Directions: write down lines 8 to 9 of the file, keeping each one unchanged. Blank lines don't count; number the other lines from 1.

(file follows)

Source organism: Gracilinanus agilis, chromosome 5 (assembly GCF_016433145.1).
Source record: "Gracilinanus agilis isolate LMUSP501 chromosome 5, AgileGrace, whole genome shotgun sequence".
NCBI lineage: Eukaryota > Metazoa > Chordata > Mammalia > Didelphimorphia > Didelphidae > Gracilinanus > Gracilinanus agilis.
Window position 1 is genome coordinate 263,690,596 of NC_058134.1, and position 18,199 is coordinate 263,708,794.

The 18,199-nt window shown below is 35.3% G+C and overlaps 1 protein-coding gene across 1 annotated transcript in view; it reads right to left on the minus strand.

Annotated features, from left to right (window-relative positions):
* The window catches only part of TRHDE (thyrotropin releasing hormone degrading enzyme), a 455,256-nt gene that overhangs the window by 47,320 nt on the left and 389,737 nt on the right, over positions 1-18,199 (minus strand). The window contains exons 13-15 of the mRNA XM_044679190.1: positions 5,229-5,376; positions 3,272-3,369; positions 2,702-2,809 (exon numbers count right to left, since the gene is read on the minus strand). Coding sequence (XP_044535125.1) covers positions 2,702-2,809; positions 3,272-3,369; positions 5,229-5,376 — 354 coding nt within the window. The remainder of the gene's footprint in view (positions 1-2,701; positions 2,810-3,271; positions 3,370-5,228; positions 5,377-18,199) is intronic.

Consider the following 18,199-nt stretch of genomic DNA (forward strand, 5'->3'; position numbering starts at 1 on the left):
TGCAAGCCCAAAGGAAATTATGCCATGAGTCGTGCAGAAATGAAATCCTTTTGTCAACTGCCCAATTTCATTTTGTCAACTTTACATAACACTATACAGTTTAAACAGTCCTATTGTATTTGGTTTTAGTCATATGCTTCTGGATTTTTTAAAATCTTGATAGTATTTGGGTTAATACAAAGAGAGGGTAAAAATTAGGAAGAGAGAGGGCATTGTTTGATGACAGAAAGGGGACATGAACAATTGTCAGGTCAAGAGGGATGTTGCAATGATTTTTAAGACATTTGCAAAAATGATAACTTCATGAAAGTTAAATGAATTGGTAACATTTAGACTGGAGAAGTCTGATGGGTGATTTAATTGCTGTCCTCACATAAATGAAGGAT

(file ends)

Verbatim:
Consider the following 18,199-nt stretch of genomic DNA (forward strand, 5'->3'; position numbering starts at 1 on the left):
TGCAAGCCCAAAGGAAATTATGCCATGAGTCGTGCAGAAATGAAATCCTTTTGTCAACTGCCCAATTTCATTTTGTCAACTTTACATAACACTATACAGTTTAAACAGTCCTATTGTATTTGGTTTTAGTCATATGCTTCTGGATTTTTTAAAATCTTGATAGTATTTGGGTTAATACAAAGAGAGGGTAAAAATTAGGAAGAGAGAGGGCATTGTTTGATGACAGAAAGGGGACATGAACAATTGTCAGGTCAAGAGGGATGTTGCAATGATTTTTAAGACATTTGCAAAAATGATAACTTCATGAAAGTTAAATGAATTGGTAACATTTAGACTGGAGAAGTCTGATGGGTGATTTAATTGCTGTCCTCACATAAATGAAGGAT